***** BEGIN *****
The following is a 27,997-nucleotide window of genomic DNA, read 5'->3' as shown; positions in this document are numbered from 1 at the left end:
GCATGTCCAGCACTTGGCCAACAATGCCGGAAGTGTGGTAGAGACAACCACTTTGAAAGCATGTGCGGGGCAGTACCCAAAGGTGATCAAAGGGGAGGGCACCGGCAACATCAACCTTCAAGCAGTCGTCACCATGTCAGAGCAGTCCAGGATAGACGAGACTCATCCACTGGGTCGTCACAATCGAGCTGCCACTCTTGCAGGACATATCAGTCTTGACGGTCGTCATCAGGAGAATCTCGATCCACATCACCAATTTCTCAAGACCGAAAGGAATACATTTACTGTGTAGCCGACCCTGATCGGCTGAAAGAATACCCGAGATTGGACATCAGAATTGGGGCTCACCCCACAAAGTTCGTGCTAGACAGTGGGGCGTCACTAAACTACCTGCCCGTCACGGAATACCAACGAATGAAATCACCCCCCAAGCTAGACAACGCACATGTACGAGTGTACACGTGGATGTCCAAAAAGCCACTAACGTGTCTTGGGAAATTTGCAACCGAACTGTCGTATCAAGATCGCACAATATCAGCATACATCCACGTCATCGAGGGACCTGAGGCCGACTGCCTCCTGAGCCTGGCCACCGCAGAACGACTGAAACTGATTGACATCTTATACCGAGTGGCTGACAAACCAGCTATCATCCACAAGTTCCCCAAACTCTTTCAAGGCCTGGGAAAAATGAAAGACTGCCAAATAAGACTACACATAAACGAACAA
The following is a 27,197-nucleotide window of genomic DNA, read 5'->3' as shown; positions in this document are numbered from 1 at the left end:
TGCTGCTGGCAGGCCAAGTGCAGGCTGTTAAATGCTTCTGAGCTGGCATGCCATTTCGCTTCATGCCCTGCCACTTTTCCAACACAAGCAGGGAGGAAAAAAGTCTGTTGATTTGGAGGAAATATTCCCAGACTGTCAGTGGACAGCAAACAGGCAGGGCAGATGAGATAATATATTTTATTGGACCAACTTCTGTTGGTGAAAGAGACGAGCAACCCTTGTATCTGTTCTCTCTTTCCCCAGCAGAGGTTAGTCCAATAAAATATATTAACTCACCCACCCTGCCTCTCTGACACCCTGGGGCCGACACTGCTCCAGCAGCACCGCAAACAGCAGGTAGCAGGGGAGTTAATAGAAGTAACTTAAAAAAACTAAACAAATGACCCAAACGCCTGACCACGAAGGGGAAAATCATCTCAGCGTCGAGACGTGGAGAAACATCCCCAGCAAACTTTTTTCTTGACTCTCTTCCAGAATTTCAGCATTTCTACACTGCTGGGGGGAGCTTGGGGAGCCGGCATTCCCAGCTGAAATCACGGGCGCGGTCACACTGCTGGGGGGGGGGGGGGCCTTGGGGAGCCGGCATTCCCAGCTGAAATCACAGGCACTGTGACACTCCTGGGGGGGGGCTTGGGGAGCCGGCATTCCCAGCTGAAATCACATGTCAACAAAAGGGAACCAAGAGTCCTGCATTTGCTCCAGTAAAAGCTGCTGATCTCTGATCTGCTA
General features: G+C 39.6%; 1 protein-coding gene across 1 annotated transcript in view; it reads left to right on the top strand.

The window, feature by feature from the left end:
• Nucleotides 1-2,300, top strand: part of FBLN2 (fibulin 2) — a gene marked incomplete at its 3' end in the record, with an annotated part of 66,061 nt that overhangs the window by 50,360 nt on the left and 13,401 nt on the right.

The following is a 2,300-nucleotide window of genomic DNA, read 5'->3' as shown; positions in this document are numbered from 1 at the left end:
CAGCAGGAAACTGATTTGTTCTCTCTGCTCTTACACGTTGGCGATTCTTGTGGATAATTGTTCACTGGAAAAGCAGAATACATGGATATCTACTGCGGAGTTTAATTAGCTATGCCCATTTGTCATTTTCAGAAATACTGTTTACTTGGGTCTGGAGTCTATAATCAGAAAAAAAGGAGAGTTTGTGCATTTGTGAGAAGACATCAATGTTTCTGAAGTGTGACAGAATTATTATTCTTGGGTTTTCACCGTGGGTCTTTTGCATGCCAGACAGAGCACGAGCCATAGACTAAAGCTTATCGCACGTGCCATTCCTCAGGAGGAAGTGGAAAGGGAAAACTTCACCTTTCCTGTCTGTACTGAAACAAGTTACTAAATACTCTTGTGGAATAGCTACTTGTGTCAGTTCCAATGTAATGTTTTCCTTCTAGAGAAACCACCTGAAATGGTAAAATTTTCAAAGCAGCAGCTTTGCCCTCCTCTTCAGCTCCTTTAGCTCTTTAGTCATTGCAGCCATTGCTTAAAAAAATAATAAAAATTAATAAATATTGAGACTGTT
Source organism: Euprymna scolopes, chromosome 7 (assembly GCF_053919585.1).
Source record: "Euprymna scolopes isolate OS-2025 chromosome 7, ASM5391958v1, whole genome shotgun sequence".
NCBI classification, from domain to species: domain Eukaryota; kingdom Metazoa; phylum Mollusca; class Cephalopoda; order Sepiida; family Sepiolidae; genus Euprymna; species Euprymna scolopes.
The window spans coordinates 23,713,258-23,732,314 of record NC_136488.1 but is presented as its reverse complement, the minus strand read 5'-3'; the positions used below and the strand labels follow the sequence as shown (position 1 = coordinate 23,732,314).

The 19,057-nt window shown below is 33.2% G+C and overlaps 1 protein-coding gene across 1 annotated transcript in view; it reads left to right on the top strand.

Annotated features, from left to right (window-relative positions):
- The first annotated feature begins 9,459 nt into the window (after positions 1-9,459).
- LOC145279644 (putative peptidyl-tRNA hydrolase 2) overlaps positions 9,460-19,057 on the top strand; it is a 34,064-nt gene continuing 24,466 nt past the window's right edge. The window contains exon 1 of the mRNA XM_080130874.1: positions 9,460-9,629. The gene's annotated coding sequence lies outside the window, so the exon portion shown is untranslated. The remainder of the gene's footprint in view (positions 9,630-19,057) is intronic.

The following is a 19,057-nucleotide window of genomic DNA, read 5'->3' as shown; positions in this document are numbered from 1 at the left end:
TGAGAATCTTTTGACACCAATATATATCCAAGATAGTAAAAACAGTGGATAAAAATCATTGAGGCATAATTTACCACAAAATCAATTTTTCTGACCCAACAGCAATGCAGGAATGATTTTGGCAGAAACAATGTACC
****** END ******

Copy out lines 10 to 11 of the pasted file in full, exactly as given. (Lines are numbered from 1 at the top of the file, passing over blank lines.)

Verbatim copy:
Source organism: Euprymna scolopes, chromosome 7 (assembly GCF_053919585.1).
Source record: "Euprymna scolopes isolate OS-2025 chromosome 7, ASM5391958v1, whole genome shotgun sequence".